- Waverley Park
stadium_name = Waverley Park
nickname = "VFL Park"
location = Mulgrave,
broke_ground = 1959
opened = 1970
closed = 1999
demolished = 2001
owner = Mirvac
operator = Hawthorn Football Club
surface = Grass
construction_cost = Unknown
architect = Various
former_names = VFL Park
tenants = Current:
Hawthorn Hawks, AFL (training and administration only)
Fitzroy Lions, AFL St Kilda Saints, AFL
Waverley Reds, ABL
seating_capacity = 2000 (formerly 78,000)
Waverley Park (formerly VFL Park and then AFL Park) was an
Australian rules football stadiumin Melbourne, Victoria, Australia. For most of its history, its purpose was as a neutral venue and used by all Victorian based Victorian Football League/ Australian Football Leagueclubs. However, during the 1990s it became the home ground of both the Hawthorn and St Kilda football clubs. It was later replaced by the Telstra Dome.
The main grandstand and oval are listed on the
Victorian Heritage Register.
Waverley Park (then VFL Park) was first conceived in 1959 when delegates from the 12 VFL Clubs requested the League to find land that was suitable for the building of a new stadium. In September 1962, the VFL had secured a 212 acre (860,000 m²) block of grazing and market garden land at Mulgrave. This area was chosen because it was believed that with the effects of
urban sprawl, and the proposed building of the South-Eastern (later called Monash) freeway, the area would become the demographiccentre of Melbourne. The VFL reportedly lobbied the state government to construct a train connection to the stadium, but as the stadium was abandoned it never happened.
The original plans were for a stadium catering for up to 157,000 patrons, which would have made it one of the biggest stadiums in the world. To accommodate the large number of patrons, the Members Stand was to be extended around the whole ground. However, in 1982/1983, when the extensions were due to commence, the Government of Victoria refused to approve the plans for the upgrade because the upgrade would have threatened the
Melbourne Cricket Ground's right to host the AFL Grand Final. Hence, no further development ever occurred and the capacity was set at just over 78,000 patrons.
The playing surface of 200 metres long and 160 metres wide would be the biggest in the League. This caused some controversy and the boundary lines were repainted and goals were relocated to make the playing area more similar to other AFL grounds.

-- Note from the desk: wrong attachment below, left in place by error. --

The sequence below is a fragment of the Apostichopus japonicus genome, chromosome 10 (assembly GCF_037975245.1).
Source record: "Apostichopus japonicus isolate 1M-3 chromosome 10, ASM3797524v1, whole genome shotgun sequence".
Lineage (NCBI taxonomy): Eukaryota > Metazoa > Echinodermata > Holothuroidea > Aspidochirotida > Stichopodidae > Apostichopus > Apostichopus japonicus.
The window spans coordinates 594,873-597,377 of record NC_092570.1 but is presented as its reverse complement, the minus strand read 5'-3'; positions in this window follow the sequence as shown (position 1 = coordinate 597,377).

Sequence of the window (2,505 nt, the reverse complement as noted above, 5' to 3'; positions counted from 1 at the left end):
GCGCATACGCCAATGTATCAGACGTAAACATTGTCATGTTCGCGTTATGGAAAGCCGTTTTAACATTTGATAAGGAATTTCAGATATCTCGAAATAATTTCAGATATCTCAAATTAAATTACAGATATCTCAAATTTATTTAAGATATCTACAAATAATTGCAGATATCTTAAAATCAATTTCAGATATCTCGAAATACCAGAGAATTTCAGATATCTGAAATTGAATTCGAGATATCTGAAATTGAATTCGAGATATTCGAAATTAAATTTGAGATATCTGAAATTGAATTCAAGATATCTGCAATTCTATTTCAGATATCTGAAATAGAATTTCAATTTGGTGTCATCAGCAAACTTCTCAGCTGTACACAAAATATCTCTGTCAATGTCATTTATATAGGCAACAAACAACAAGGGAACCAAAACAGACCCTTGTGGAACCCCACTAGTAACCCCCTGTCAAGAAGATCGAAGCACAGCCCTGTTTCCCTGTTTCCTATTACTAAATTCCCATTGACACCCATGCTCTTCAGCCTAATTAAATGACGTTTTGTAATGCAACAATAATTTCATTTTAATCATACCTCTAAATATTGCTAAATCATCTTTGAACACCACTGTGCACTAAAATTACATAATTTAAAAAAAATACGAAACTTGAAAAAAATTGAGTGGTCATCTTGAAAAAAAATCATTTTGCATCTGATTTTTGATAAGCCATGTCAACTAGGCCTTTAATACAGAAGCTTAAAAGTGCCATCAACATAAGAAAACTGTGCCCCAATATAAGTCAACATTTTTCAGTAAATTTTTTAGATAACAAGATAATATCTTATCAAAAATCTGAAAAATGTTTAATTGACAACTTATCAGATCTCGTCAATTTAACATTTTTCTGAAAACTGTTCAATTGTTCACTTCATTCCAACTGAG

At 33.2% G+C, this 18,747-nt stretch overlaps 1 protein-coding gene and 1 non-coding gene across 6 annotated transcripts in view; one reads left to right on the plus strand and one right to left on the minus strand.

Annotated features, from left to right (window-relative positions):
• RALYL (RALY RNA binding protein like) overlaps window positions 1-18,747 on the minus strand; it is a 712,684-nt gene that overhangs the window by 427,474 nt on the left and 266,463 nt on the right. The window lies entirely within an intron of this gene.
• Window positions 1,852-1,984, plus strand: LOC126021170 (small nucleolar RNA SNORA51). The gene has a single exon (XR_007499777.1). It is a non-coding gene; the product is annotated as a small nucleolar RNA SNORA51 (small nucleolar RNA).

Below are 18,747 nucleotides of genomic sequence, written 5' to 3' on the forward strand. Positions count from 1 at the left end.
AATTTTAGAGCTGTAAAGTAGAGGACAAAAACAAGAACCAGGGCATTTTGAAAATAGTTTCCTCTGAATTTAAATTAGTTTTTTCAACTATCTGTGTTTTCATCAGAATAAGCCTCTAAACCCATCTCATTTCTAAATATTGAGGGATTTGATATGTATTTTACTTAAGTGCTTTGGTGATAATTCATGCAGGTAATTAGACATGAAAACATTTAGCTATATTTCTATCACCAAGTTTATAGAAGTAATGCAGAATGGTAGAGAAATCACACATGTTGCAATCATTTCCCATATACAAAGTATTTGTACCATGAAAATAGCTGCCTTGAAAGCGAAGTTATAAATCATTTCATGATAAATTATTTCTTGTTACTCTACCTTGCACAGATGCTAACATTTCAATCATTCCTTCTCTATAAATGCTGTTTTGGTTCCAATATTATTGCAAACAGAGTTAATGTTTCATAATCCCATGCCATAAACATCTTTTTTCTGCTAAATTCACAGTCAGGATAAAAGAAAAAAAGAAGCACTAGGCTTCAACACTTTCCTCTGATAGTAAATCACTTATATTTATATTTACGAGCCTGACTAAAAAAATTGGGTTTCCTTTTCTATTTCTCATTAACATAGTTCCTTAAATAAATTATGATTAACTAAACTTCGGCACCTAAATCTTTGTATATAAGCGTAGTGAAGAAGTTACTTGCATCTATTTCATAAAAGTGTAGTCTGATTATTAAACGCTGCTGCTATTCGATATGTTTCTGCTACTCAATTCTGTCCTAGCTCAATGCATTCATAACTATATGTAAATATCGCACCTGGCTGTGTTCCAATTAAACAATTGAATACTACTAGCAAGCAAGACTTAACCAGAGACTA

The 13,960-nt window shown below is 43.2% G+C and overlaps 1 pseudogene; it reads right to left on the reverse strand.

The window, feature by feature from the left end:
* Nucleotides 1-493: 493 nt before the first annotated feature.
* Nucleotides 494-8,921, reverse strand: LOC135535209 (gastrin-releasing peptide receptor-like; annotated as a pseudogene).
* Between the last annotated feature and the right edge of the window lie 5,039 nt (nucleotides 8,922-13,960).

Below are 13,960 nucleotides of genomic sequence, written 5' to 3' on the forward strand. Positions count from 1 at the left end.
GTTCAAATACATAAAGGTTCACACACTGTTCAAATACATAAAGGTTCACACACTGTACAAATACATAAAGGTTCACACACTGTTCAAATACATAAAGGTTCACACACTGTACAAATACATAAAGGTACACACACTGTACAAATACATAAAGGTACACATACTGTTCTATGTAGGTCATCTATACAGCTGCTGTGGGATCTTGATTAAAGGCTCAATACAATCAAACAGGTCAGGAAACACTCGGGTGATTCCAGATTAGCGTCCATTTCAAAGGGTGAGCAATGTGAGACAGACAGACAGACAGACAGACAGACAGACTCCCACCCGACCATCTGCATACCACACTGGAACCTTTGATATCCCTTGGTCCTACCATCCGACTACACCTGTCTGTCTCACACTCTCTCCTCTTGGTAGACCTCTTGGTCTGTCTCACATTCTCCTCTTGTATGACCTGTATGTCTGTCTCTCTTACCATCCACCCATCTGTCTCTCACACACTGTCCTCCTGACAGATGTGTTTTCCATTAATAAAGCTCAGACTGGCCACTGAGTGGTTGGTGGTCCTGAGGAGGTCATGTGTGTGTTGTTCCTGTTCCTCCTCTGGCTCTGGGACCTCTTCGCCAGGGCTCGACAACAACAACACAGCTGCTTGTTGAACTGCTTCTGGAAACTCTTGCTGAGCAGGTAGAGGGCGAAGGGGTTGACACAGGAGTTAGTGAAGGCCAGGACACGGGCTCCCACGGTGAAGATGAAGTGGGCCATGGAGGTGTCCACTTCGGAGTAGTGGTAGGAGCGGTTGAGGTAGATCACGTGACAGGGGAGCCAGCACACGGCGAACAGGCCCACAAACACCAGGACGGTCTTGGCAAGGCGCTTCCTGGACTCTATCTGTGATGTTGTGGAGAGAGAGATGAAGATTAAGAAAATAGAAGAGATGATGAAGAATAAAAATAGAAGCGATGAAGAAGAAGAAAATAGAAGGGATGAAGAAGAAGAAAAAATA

Under the direction of Architect Reginald E Padey, work was started at the site on
January 5, 1966when the VFL President Sir Kenneth Luketurned the first sod. On construction of the stadium, a total of 378,000 cubic yards (289,000 m³) of topsoil was excavated and the surface of the oval was lowered to a depth of ten metres from the surrounding area. The soil was used to form the banks for some sections of the stadium.
The foundations for the K.G. Luke stand were laid in 1969 and more than 20 km of solid concrete terracing was laid around the ground.
April 18, 1970, Fitzroy and Geelong played the first game at Waverley Park, to a crowd of 25,887. However, the stadium was far from completed. In fact, the only section of the actual grandstand that was built was the first level of the K.G. Luke stand. The rest of the stadium had only been completed on the ground level.
The Public Reserve Stands encircling the rest of the stadium were finished at a cost of $4.5 million in 1974 and the car parking was extended to fit a total of 25,000 cars. Lighting was added in May 1977 at a cost of $1.2 million for the first of 1977 night series televised matches.
In 1982 a monochrome video matrix scoreboard was in operation at Waverley Park for the first time in VFL history, displaying instant replay highlights. In 1984 the arena was re-turfed and the drainage system upgraded, and two years later a mosaic mural perpetuating many great names of VFL Football was installed on the grandstand facade above the members' entrance. During the 1988 season automatic turnstiles were introduced at the members' entrance.
*The first ever final played at the ground was also the first ever elimination final, played between St. Kilda and Essendon in 1972.
*During the 1973 season, 42,610 attended the first interstate match at the ground (between Victoria and Western Australia) and a record 60,072 attended the second semi-final between Carlton and Collingwood.
* Essendon and Carlton contested a once-off match on
Anzac Dayin 1975 (which Essendon won) in front of a crowd of 77,770. [cite web | url = http://www.essendonfc.com.au/club/history.asp | title = Club History | work = Essendon FC | accessdate = 2007-05-10 ] .
* In 1977 Fitzroy played North Melbourne in the first night match at the stadium in the Amco-Herald Cup (now the NAB Cup).
*The record attendance was 92,935, who watched Collingwood versus Hawthorn in 1981.
*In 1987 Fitzroy played North Melbourne in the first night match at the stadium for premiership points in the major competition. A total of 183,383 people watched the three finals games at VFL Park and the preliminary final attendance of 71,298 was the largest since 1984. The game was between Melbourne and Hawthorn and it has been described as the most epic played at VFL Park, with Hawthorn winning from a goal kicked after the siren.
*In 1989 a match was played for premiership points on a Sunday at VFL Park for the first time.
*The ground hosted its first and only AFL Grand Final in 1991, which was contested by Hawthorn and the